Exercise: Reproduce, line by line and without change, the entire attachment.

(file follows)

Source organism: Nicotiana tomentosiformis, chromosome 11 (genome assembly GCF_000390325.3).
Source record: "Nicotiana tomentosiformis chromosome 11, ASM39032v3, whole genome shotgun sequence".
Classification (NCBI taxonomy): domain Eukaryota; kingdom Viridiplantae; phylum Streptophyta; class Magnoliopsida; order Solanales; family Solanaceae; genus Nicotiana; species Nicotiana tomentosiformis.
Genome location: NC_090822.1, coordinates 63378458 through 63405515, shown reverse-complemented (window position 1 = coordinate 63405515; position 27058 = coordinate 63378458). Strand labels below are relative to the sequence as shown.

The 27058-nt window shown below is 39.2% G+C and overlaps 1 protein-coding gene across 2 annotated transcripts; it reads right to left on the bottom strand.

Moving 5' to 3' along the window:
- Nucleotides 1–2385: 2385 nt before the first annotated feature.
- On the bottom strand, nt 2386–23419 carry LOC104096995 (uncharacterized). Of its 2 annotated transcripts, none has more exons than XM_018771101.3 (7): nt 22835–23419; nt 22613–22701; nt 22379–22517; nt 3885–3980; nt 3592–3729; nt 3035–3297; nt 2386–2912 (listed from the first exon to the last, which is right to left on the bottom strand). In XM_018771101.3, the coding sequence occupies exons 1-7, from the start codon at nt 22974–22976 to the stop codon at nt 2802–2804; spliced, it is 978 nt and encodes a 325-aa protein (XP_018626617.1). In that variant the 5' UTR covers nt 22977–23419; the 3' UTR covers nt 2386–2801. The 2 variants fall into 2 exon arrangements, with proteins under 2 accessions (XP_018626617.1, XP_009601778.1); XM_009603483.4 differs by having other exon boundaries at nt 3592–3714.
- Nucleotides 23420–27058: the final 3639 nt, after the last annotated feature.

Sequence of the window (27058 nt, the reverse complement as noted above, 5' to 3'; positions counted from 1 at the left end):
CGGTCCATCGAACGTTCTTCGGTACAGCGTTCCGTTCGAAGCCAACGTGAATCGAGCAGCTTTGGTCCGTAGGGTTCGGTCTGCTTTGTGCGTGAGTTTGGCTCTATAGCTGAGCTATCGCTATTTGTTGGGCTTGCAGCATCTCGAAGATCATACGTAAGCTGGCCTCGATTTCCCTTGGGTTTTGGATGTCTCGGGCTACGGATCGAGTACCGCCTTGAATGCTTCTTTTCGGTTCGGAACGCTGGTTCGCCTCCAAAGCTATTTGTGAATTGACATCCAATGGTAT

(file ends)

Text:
Source organism: Nicotiana tomentosiformis, chromosome 11 (genome assembly GCF_000390325.3).
Source record: "Nicotiana tomentosiformis chromosome 11, ASM39032v3, whole genome shotgun sequence".
Classification (NCBI taxonomy): domain Eukaryota; kingdom Viridiplantae; phylum Streptophyta; class Magnoliopsida; order Solanales; family Solanaceae; genus Nicotiana; species Nicotiana tomentosiformis.
Genome location: NC_090822.1, coordinates 63378458 through 63405515, shown reverse-complemented (window position 1 = coordinate 63405515; position 27058 = coordinate 63378458). Strand labels below are relative to the sequence as shown.

The 27058-nt window shown below is 39.2% G+C and overlaps 1 protein-coding gene across 2 annotated transcripts; it reads right to left on the bottom strand.

Moving 5' to 3' along the window:
- Nucleotides 1–2385: 2385 nt before the first annotated feature.
- On the bottom strand, nt 2386–23419 carry LOC104096995 (uncharacterized). Of its 2 annotated transcripts, none has more exons than XM_018771101.3 (7): nt 22835–23419; nt 22613–22701; nt 22379–22517; nt 3885–3980; nt 3592–3729; nt 3035–3297; nt 2386–2912 (listed from the first exon to the last, which is right to left on the bottom strand). In XM_018771101.3, the coding sequence occupies exons 1-7, from the start codon at nt 22974–22976 to the stop codon at nt 2802–2804; spliced, it is 978 nt and encodes a 325-aa protein (XP_018626617.1). In that variant the 5' UTR covers nt 22977–23419; the 3' UTR covers nt 2386–2801. The 2 variants fall into 2 exon arrangements, with proteins under 2 accessions (XP_018626617.1, XP_009601778.1); XM_009603483.4 differs by having other exon boundaries at nt 3592–3714.
- Nucleotides 23420–27058: the final 3639 nt, after the last annotated feature.

Sequence of the window (27058 nt, the reverse complement as noted above, 5' to 3'; positions counted from 1 at the left end):
CGGTCCATCGAACGTTCTTCGGTACAGCGTTCCGTTCGAAGCCAACGTGAATCGAGCAGCTTTGGTCCGTAGGGTTCGGTCTGCTTTGTGCGTGAGTTTGGCTCTATAGCTGAGCTATCGCTATTTGTTGGGCTTGCAGCATCTCGAAGATCATACGTAAGCTGGCCTCGATTTCCCTTGGGTTTTGGATGTCTCGGGCTACGGATCGAGTACCGCCTTGAATGCTTCTTTTCGGTTCGGAACGCTGGTTCGCCTCCAAAGCTATTTGTGAATTGACATCCAATGGTAT